Mentoring and Women's Empowerment

When I recall myself in the first steps of my career, I used to call  “teachers” or “guardian angels”, those who played the role of a mentor to me. 

At that time I had no idea that there was a name for this practice. Today mentoring is widely known as a way to build one’s career on solid grounds and, especially for women, a way to further promote women’s empowerment. 

Which are the key points that render mentoring so important, especially for women and especially nowadays?

What is the current framework

To begin with, let’s first take a look at what’s the current situation in various work or business environments. 

Despite the fact that women constitute almost half of the workforce today, we don’t find the same analogy in respective leadership roles. Which means, that, while women get educated, gain skills and enter the labor market, for some reason, they tend to disappear after a certain hierarchical level and in high-level leadership positions we find mostly men.  

It is also observed that there are different conditions for women in the labor market. Men and women don’t usually play with the same rules. There are numerous, both evident and veiled, practices of discrimination against women professionals. 

Some of them are related to behaviours other with processes. This could be about gender stereotypes, prejudices and behaviours, or the creation of networking clubs for men, from which women are excluded. More information can be found in the research held by and McKinsey (Women In the Workplace Report).

If, to all these, we add the difficulty to obtain resources either this is about financing (resulting from the restricted access to funds) or time (steming from women’s social role, that generates increased family obligations), it is easily understood why mentoring can have such a transformative impact on any phase a woman’s career may be.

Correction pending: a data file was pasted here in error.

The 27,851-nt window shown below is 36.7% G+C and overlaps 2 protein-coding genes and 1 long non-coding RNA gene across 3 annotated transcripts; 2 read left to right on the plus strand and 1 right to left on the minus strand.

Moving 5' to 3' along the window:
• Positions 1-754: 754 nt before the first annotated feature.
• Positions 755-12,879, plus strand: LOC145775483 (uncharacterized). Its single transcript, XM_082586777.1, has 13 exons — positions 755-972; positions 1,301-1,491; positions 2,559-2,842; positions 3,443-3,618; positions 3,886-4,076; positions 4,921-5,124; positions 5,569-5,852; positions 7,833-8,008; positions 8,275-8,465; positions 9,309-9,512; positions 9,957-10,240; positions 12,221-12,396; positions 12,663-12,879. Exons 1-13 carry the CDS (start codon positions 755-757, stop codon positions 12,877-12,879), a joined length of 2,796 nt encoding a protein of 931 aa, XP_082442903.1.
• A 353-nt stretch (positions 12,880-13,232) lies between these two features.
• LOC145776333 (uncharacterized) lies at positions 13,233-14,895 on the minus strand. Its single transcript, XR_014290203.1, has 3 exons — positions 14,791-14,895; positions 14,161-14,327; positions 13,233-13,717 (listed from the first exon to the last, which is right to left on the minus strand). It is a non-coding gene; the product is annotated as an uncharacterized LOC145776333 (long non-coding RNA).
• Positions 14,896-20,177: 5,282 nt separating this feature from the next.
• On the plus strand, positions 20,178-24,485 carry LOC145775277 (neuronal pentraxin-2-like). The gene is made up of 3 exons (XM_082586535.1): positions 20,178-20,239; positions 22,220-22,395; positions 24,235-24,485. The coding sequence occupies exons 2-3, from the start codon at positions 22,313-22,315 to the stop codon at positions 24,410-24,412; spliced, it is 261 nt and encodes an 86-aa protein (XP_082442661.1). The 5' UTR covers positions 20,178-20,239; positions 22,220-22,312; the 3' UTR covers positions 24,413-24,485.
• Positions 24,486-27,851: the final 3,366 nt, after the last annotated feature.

How is mentoring contributing to women’s empowerment on an individual level:

Improves women’s ability to better promote themselves and their achievements

Recently at the #IamRemarkable workshop in Athens (co-organized by Google and Greek National Documentation Centre) women from different areas and in different stages in our careers, we had the opportunity to put under the microscope a phenomenon, observed at women professionals. It is called feminine modesty. It is about the modesty, that especially women professionals are expected to demonstrate, so that they will not be considered arrogant, aggressive, feisty or whichever subject is attributed from time to time to women, who stand for their achievements and successes in an assertive way. 

A mentor, particularly a female mentor, will work with a woman professional on that, showing her two things. One is that it is appropriate and absolutely necessary for her career’s advancement to talk about her work and her professional ambitions. The second is the way to do it.

Builds women a professional network

A network of connections is crucial for any professional, for women professionals or entrepreneurs especially. The cooperation they will develop with their mentor will offer them the opportunity to expand their network, as well as to make themselves “visible” in the business or market field they want to grow.

Keeps women focused on their goals